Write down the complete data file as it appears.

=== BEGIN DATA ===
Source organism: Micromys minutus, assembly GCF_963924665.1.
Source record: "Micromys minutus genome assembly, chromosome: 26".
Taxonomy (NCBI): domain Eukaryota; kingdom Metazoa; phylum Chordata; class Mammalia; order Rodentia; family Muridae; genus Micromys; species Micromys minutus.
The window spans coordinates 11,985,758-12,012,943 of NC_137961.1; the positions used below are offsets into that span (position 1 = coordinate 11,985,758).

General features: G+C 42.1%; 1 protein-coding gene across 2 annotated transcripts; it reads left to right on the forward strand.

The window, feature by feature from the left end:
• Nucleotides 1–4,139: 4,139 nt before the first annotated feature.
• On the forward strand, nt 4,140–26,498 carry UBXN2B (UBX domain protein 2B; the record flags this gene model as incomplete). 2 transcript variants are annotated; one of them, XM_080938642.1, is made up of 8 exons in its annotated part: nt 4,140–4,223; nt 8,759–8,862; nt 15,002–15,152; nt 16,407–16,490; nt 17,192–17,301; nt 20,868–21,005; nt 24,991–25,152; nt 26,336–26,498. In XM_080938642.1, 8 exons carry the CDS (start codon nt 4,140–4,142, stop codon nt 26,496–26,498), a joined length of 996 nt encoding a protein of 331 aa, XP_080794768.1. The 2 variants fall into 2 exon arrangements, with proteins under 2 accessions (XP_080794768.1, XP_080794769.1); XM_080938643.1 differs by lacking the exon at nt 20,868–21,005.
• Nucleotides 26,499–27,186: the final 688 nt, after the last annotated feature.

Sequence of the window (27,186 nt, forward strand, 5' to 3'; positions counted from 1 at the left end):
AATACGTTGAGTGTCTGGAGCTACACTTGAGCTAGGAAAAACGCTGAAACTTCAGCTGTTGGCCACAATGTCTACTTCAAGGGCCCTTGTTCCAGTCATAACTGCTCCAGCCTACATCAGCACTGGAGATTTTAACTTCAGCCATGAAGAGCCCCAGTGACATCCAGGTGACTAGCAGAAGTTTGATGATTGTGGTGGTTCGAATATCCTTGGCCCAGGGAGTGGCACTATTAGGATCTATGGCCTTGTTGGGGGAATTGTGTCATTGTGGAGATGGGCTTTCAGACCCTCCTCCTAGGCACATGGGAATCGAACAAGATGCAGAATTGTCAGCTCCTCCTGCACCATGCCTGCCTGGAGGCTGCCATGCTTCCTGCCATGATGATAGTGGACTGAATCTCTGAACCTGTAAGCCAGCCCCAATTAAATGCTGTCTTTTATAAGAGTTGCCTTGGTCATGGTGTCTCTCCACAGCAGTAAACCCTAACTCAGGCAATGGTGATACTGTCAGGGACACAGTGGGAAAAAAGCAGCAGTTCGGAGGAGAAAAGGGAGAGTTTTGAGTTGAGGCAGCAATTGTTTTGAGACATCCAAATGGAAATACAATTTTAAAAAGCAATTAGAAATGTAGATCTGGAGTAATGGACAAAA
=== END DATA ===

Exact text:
Source organism: Micromys minutus, assembly GCF_963924665.1.
Source record: "Micromys minutus genome assembly, chromosome: 26".
Taxonomy (NCBI): domain Eukaryota; kingdom Metazoa; phylum Chordata; class Mammalia; order Rodentia; family Muridae; genus Micromys; species Micromys minutus.
The window spans coordinates 11,985,758-12,012,943 of NC_137961.1; the positions used below are offsets into that span (position 1 = coordinate 11,985,758).

General features: G+C 42.1%; 1 protein-coding gene across 2 annotated transcripts; it reads left to right on the forward strand.

The window, feature by feature from the left end:
• Nucleotides 1–4,139: 4,139 nt before the first annotated feature.
• On the forward strand, nt 4,140–26,498 carry UBXN2B (UBX domain protein 2B; the record flags this gene model as incomplete). 2 transcript variants are annotated; one of them, XM_080938642.1, is made up of 8 exons in its annotated part: nt 4,140–4,223; nt 8,759–8,862; nt 15,002–15,152; nt 16,407–16,490; nt 17,192–17,301; nt 20,868–21,005; nt 24,991–25,152; nt 26,336–26,498. In XM_080938642.1, 8 exons carry the CDS (start codon nt 4,140–4,142, stop codon nt 26,496–26,498), a joined length of 996 nt encoding a protein of 331 aa, XP_080794768.1. The 2 variants fall into 2 exon arrangements, with proteins under 2 accessions (XP_080794768.1, XP_080794769.1); XM_080938643.1 differs by lacking the exon at nt 20,868–21,005.
• Nucleotides 26,499–27,186: the final 688 nt, after the last annotated feature.

Sequence of the window (27,186 nt, forward strand, 5' to 3'; positions counted from 1 at the left end):
AATACGTTGAGTGTCTGGAGCTACACTTGAGCTAGGAAAAACGCTGAAACTTCAGCTGTTGGCCACAATGTCTACTTCAAGGGCCCTTGTTCCAGTCATAACTGCTCCAGCCTACATCAGCACTGGAGATTTTAACTTCAGCCATGAAGAGCCCCAGTGACATCCAGGTGACTAGCAGAAGTTTGATGATTGTGGTGGTTCGAATATCCTTGGCCCAGGGAGTGGCACTATTAGGATCTATGGCCTTGTTGGGGGAATTGTGTCATTGTGGAGATGGGCTTTCAGACCCTCCTCCTAGGCACATGGGAATCGAACAAGATGCAGAATTGTCAGCTCCTCCTGCACCATGCCTGCCTGGAGGCTGCCATGCTTCCTGCCATGATGATAGTGGACTGAATCTCTGAACCTGTAAGCCAGCCCCAATTAAATGCTGTCTTTTATAAGAGTTGCCTTGGTCATGGTGTCTCTCCACAGCAGTAAACCCTAACTCAGGCAATGGTGATACTGTCAGGGACACAGTGGGAAAAAAGCAGCAGTTCGGAGGAGAAAAGGGAGAGTTTTGAGTTGAGGCAGCAATTGTTTTGAGACATCCAAATGGAAATACAATTTTAAAAAGCAATTAGAAATGTAGATCTGGAGTAATGGACAAAA